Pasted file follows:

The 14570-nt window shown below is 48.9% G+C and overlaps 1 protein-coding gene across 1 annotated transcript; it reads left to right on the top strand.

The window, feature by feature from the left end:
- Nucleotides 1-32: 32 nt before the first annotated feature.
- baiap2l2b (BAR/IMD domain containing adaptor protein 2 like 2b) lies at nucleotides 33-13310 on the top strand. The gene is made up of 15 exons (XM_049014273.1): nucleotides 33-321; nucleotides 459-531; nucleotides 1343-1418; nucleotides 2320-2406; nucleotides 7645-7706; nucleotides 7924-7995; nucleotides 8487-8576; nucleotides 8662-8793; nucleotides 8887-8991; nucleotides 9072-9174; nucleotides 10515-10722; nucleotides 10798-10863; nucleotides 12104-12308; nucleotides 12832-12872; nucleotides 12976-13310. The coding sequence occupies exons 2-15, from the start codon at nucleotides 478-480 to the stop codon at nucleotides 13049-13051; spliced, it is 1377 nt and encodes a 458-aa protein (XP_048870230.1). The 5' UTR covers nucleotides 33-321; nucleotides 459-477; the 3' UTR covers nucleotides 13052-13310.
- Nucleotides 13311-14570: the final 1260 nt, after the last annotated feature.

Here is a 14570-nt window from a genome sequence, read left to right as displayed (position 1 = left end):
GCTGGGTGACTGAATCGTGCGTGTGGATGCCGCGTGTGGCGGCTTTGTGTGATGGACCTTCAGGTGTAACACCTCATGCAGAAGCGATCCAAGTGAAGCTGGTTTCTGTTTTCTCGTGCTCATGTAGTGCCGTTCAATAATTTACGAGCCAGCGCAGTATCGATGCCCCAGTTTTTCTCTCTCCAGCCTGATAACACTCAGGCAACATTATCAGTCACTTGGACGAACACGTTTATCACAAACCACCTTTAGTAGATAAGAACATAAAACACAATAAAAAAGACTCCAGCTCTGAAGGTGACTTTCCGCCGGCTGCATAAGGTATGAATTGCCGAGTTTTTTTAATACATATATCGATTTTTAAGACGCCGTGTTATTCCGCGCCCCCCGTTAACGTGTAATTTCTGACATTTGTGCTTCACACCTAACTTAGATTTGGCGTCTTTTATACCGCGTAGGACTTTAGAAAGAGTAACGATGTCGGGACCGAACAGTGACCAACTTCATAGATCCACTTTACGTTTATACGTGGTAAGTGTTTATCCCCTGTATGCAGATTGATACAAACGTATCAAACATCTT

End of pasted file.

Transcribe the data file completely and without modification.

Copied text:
The 14570-nt window shown below is 48.9% G+C and overlaps 1 protein-coding gene across 1 annotated transcript; it reads left to right on the top strand.

The window, feature by feature from the left end:
- Nucleotides 1-32: 32 nt before the first annotated feature.
- baiap2l2b (BAR/IMD domain containing adaptor protein 2 like 2b) lies at nucleotides 33-13310 on the top strand. The gene is made up of 15 exons (XM_049014273.1): nucleotides 33-321; nucleotides 459-531; nucleotides 1343-1418; nucleotides 2320-2406; nucleotides 7645-7706; nucleotides 7924-7995; nucleotides 8487-8576; nucleotides 8662-8793; nucleotides 8887-8991; nucleotides 9072-9174; nucleotides 10515-10722; nucleotides 10798-10863; nucleotides 12104-12308; nucleotides 12832-12872; nucleotides 12976-13310. The coding sequence occupies exons 2-15, from the start codon at nucleotides 478-480 to the stop codon at nucleotides 13049-13051; spliced, it is 1377 nt and encodes a 458-aa protein (XP_048870230.1). The 5' UTR covers nucleotides 33-321; nucleotides 459-477; the 3' UTR covers nucleotides 13052-13310.
- Nucleotides 13311-14570: the final 1260 nt, after the last annotated feature.

Here is a 14570-nt window from a genome sequence, read left to right as displayed (position 1 = left end):
GCTGGGTGACTGAATCGTGCGTGTGGATGCCGCGTGTGGCGGCTTTGTGTGATGGACCTTCAGGTGTAACACCTCATGCAGAAGCGATCCAAGTGAAGCTGGTTTCTGTTTTCTCGTGCTCATGTAGTGCCGTTCAATAATTTACGAGCCAGCGCAGTATCGATGCCCCAGTTTTTCTCTCTCCAGCCTGATAACACTCAGGCAACATTATCAGTCACTTGGACGAACACGTTTATCACAAACCACCTTTAGTAGATAAGAACATAAAACACAATAAAAAAGACTCCAGCTCTGAAGGTGACTTTCCGCCGGCTGCATAAGGTATGAATTGCCGAGTTTTTTTAATACATATATCGATTTTTAAGACGCCGTGTTATTCCGCGCCCCCCGTTAACGTGTAATTTCTGACATTTGTGCTTCACACCTAACTTAGATTTGGCGTCTTTTATACCGCGTAGGACTTTAGAAAGAGTAACGATGTCGGGACCGAACAGTGACCAACTTCATAGATCCACTTTACGTTTATACGTGGTAAGTGTTTATCCCCTGTATGCAGATTGATACAAACGTATCAAACATCTT